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George Horatio Derby Passes Away

Today in Masonic History George Horatio Derby passes away in 1861.

George Horatio Derby was an American soldier and humorist.

Derby was born on April 3rd, 1823 in Dedham, Massachusetts. His father worked in the mercantile business until he quit his job to write poetry, spending all of the family's money on self publishing. He attended West Point military academy, graduating in 1846.

Derby's first service was during the Mexican-American war. He served at Vera Cruz and the battle of Cerro Gordo. At the battle of Cerro Gordo, Derby was wounded.

In 1853, Derby was reassigned to San Diego, California, at the time a small outpost in California. He began mapping the region and developing plans for redirecting the San Diego River so it flowed directly into the ocean instead of into San Diego bay which periodically flooded, filling the bay with silt making it difficult for ships to use the bay.

Shortly after arriving in San Diego, Derby met his future wife, Mary Coons. Mary tricked Derby into marrying her by placing a notice in the paper stating she planned to travel back to Missouri with her mother. She had no intention of leaving California and Derby took the bait. This was despite Mary's family being wary of Derby who was seen as having an erratic and flippant manner, which infuriated his superiors.

While waiting for his plans for the diversion of the San Diego River to be approved, Derby began writing for a local paper, the San Diego Herald. He wrote under the pseudonym John P. Squibob, also known as John Phoenix and just Squibob. His articles were written as a first person narrative poking fun at the figures and pretenses of high society, all from the view of John Phoenix. Eventually a competing newspaper began publishing articles claiming to be from Squibob. Derby quickly wrote an article killing off Squibob and continued under the John Phoenix name.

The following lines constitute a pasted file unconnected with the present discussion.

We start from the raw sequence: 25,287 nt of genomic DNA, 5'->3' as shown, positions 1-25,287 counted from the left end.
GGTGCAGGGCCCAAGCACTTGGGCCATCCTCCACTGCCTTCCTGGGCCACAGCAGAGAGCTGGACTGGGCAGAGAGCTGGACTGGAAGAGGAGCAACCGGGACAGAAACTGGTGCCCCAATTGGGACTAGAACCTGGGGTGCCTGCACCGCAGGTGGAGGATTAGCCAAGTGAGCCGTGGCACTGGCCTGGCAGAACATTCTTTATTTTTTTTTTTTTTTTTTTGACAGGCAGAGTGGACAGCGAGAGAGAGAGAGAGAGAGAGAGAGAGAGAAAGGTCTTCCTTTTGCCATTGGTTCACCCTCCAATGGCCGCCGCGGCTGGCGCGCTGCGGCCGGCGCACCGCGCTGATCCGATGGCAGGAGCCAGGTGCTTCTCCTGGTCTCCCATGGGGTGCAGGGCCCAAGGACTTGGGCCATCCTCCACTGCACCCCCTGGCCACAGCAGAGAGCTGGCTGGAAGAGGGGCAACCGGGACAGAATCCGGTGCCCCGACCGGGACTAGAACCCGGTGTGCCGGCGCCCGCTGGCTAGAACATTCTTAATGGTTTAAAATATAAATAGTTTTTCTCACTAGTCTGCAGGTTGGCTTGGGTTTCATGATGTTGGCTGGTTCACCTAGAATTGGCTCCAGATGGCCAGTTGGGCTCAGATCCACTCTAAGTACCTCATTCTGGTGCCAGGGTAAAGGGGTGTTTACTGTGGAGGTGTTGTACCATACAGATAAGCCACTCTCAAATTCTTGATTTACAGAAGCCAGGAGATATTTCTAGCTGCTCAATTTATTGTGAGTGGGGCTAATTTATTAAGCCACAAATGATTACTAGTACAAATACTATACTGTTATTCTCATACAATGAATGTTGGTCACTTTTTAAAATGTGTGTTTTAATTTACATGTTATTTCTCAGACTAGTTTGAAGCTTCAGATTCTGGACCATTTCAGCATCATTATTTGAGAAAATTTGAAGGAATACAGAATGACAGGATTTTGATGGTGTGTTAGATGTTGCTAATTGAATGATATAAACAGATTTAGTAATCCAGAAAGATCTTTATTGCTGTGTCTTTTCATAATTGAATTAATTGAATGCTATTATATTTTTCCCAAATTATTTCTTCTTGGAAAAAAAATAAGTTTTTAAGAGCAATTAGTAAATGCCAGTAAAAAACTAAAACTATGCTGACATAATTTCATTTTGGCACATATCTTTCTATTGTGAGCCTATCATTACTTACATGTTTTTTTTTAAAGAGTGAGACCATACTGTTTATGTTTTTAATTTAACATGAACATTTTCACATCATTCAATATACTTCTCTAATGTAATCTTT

In 1855, Derby bought the San Diego Herald and continued to run it until 1860 when the newspaper closed it's doors. Shortly after this, Derby made a joke about the plans to redirect the San Diego River, he claimed they were engineered 180° out. His superiors in Washington, D.C. were not amused with his humor and Derby was reassigned to mapping duty in California and the Arizona deserts.

In 1857, Derby came down with amaurosis, a sudden unexplained loss of vision, which caused him to be unable to read or write. Modern historians believe he actually suffered from a brain tumor. He took leave in 1859 and traveled back east to New York where he lived out the remainder of his life. He passed away on May 15th, 1861.

In a recently published book, Autobiography of Mark Twain, Vol. One, Twain interviewed Ulysses S. Grant who it is claimed was a classmate of "Squibob." Grant told several stories about Derby while at West Point. There is some question about this, since Grant and Derby were at West Point together for only a one year overlap.

Derby's masonic history is somewhat scattered due to his military career. What is known is he was a member of Federal Lodge No. 1 in Washington D.C. It is unclear if he was raised in the lodge or merely affiliated. He was the Junior Warden of there before demitting. Next he was a member of Benecia Lodge No. 5 in Benecia, California. In 1851 he was the Worshipful Master of Temple Lodge No. 14 in Sonoma, California. In 1853 he was the first Worshipful Master of San Diego Lodge No. 35 in San Diego, California. He was also a member of Columbia Chapter No. 15, Royal Arch Masons and Washington Commandery No. 1, Knights Templar both of Washington, D.C.

This article provided by Brother Eric C. Steele.